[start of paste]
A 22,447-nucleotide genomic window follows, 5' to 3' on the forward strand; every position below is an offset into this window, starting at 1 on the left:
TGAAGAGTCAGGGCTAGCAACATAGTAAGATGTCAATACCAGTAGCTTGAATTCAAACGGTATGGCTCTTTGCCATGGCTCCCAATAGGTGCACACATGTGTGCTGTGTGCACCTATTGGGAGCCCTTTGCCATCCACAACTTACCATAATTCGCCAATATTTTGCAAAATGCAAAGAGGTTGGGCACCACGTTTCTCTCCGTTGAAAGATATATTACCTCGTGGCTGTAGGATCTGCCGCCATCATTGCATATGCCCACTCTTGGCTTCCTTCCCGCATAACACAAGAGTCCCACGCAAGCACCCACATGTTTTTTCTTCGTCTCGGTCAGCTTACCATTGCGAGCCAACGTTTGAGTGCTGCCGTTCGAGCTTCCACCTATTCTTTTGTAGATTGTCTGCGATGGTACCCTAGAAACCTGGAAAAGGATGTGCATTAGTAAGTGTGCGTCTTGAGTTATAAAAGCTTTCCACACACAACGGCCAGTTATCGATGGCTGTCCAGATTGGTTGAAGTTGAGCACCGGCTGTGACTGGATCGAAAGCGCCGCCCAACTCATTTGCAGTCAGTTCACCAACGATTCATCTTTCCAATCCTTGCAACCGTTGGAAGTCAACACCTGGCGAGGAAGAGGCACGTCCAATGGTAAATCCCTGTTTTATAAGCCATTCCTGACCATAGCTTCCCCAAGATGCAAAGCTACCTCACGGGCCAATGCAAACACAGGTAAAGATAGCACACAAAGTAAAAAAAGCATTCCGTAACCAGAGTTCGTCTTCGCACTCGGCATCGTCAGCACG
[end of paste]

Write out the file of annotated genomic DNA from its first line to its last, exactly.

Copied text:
A 22,447-nucleotide genomic window follows, 5' to 3' on the forward strand; every position below is an offset into this window, starting at 1 on the left:
TGAAGAGTCAGGGCTAGCAACATAGTAAGATGTCAATACCAGTAGCTTGAATTCAAACGGTATGGCTCTTTGCCATGGCTCCCAATAGGTGCACACATGTGTGCTGTGTGCACCTATTGGGAGCCCTTTGCCATCCACAACTTACCATAATTCGCCAATATTTTGCAAAATGCAAAGAGGTTGGGCACCACGTTTCTCTCCGTTGAAAGATATATTACCTCGTGGCTGTAGGATCTGCCGCCATCATTGCATATGCCCACTCTTGGCTTCCTTCCCGCATAACACAAGAGTCCCACGCAAGCACCCACATGTTTTTTCTTCGTCTCGGTCAGCTTACCATTGCGAGCCAACGTTTGAGTGCTGCCGTTCGAGCTTCCACCTATTCTTTTGTAGATTGTCTGCGATGGTACCCTAGAAACCTGGAAAAGGATGTGCATTAGTAAGTGTGCGTCTTGAGTTATAAAAGCTTTCCACACACAACGGCCAGTTATCGATGGCTGTCCAGATTGGTTGAAGTTGAGCACCGGCTGTGACTGGATCGAAAGCGCCGCCCAACTCATTTGCAGTCAGTTCACCAACGATTCATCTTTCCAATCCTTGCAACCGTTGGAAGTCAACACCTGGCGAGGAAGAGGCACGTCCAATGGTAAATCCCTGTTTTATAAGCCATTCCTGACCATAGCTTCCCCAAGATGCAAAGCTACCTCACGGGCCAATGCAAACACAGGTAAAGATAGCACACAAAGTAAAAAAAGCATTCCGTAACCAGAGTTCGTCTTCGCACTCGGCATCGTCAGCACG